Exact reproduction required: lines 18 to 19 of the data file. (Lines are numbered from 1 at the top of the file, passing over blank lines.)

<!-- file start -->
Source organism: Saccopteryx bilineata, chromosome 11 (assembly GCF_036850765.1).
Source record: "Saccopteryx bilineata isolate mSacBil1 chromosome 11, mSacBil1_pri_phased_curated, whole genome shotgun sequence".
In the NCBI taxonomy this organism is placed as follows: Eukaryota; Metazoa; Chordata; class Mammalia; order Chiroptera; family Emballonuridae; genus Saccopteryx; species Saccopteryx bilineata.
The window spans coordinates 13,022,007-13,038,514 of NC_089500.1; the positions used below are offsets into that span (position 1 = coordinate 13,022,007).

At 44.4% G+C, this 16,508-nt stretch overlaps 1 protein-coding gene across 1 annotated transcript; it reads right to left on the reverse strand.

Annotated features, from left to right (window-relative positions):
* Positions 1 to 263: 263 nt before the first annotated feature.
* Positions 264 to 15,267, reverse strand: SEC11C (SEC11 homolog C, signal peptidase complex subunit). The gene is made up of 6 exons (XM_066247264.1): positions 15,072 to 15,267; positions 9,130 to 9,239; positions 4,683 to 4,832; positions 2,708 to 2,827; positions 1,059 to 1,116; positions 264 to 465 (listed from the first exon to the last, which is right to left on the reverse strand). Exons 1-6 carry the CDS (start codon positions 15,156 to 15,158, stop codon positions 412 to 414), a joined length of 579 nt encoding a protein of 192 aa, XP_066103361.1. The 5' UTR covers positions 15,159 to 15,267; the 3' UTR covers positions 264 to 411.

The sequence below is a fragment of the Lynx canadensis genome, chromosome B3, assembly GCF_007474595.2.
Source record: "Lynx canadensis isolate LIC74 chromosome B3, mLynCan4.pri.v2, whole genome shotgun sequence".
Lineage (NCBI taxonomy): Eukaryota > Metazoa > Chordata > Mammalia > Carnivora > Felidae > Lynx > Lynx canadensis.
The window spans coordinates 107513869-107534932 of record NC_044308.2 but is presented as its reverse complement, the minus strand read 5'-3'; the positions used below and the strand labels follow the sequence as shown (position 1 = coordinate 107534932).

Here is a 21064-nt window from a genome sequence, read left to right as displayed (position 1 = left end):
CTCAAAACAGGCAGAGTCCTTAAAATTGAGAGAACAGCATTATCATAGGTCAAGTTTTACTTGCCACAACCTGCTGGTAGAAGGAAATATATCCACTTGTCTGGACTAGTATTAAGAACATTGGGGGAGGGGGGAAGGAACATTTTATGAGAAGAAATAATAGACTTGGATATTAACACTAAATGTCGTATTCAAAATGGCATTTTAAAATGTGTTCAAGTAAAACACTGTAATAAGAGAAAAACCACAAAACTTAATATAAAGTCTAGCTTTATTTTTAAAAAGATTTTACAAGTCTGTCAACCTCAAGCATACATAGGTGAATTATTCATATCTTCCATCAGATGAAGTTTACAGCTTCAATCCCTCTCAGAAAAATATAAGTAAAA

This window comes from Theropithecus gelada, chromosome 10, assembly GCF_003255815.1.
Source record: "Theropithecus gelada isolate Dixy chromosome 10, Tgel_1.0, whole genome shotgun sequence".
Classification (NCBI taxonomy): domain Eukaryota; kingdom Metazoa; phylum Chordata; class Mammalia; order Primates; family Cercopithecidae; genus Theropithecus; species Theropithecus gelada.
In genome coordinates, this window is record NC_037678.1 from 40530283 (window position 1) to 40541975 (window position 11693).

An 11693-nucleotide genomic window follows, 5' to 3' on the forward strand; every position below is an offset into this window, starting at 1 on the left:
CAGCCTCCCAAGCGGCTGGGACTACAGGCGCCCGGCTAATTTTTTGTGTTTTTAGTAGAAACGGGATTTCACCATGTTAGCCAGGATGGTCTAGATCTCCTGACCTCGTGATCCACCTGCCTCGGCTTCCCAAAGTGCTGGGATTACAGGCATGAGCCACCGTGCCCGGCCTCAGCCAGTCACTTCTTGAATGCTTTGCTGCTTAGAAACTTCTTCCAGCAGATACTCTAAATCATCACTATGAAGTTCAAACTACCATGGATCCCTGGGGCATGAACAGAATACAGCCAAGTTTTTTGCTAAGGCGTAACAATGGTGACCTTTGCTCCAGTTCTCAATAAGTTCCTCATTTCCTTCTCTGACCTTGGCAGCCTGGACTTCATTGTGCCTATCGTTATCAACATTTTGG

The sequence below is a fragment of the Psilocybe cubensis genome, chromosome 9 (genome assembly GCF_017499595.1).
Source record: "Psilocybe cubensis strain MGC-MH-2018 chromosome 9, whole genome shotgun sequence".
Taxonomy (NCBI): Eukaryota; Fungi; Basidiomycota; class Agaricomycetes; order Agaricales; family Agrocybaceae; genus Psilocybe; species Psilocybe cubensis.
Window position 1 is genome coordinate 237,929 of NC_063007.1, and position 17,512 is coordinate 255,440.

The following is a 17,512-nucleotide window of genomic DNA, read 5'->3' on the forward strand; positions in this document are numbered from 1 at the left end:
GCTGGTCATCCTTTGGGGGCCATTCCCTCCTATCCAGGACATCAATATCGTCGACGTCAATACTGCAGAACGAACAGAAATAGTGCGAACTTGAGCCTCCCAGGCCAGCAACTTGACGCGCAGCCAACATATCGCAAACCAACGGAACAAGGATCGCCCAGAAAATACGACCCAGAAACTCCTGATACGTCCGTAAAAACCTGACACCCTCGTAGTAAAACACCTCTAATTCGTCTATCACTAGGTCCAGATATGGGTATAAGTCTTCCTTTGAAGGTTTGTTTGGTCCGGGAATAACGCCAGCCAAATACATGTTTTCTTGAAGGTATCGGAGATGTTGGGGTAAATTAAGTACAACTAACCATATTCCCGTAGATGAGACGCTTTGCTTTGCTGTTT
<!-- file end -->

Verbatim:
In genome coordinates, this window is record NC_037678.1 from 40530283 (window position 1) to 40541975 (window position 11693).

An 11693-nucleotide genomic window follows, 5' to 3' on the forward strand; every position below is an offset into this window, starting at 1 on the left: